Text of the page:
for anyone who has actually claimed to desire objectification
When you say,
“Dude, I’d love it if women came up to me in the street and told me how
hot they thought I was.”
I can see the young women with windswept hair reflecting in your eyes.
They bite their lips
and blush prettily,
and drag their welcome fingers across your shoulders–
I would be totally fine with it too
if your fantasy had anything to do with reality.
But once you say,
“I would like to be objectified,”
you don’t get to choose who is doing it.
You are simply a piece, on display,
and all that’s standing between you
and the sticky fingers of the unwashed masses
is a tiny plaque that says
do not touch.
Trust me when I say
that if they want to touch
they will touch
and there is no alarm so useless as your own voice.
There is no way to say,
I wanted this,
but not from you.
I wanted the pretty girl,
or that gentle man–
Once you want this, you do not get to choose who gives it.
People whom you would call ugly to their face
still get catcalls;
when someone leers
or makes that kissing sound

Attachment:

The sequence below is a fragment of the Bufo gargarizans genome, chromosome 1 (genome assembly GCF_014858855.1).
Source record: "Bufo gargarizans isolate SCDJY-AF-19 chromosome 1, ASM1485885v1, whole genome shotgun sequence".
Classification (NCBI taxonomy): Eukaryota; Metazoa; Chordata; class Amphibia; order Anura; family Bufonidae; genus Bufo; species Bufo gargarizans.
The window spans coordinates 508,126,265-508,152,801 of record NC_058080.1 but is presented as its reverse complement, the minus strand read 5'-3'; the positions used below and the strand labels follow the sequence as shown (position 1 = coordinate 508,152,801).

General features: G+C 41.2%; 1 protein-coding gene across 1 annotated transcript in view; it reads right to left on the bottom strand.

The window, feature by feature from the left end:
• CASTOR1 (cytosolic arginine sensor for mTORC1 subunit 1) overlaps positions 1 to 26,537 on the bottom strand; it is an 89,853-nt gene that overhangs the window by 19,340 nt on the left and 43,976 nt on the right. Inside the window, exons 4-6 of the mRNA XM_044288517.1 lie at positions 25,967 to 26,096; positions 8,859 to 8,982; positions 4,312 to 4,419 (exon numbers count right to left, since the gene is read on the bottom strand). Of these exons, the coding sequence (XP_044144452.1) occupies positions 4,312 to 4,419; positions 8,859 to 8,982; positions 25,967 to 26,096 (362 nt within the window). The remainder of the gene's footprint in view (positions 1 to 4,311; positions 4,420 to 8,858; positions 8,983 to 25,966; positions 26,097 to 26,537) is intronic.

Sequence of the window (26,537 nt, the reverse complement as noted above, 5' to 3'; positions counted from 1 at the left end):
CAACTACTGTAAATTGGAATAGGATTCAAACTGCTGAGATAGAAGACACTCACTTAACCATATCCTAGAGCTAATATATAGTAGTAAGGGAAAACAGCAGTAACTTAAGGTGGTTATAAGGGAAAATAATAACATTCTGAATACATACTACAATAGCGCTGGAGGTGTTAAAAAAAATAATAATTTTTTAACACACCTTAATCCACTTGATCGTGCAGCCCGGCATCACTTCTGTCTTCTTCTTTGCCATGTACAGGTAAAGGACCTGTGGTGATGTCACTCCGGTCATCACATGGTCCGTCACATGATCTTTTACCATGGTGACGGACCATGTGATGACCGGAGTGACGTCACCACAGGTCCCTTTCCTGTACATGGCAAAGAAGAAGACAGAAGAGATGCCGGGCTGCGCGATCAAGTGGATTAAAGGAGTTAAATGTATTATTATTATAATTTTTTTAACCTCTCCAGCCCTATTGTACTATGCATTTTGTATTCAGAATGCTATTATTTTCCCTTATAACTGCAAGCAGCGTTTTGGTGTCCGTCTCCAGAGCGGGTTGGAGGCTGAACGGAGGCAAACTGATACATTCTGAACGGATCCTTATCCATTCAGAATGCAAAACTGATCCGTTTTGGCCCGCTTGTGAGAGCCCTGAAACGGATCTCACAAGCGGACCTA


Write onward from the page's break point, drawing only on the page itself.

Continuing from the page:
or falls in step with someone walking alone on an empty street
it is not a compliment.
The words that come out may sound gentle,
like terms of endearment,
where are you going so fast
but what they mean is
you are less than the pavement you walk on
the minute you walk on it
I want your attention, not your desire
and I can smell the sweat on the small of your back as you speed up.
When you walk through it,
you are a thing
expected to open like a rosebud
for the appetite of eyes.
What you should say is this:
Everyone longs to be desirable,
to be desired,
visibly, and often,
by other desirable people–
I want to be desired too.
In my fantasy,
handsome men and beautiful women whom I don’t know
smile at me
and say hello,
and keep walking.
Melissa Newman-Evans is staff and a regular reader at the Boston Poetry Slam at The Cantab Lounge in Cambridge, Massachusetts, as well as a member of their 2012 NPS team . She has headlined shows around the northeast at Brandeis University, Emerson College, Sarah Lawrence College, The Providence Poetry Slam at AS 220, and the Cantab Lounge, among others. She thinks that if you wanted a tonic and gin, you should’ve ordered it that way.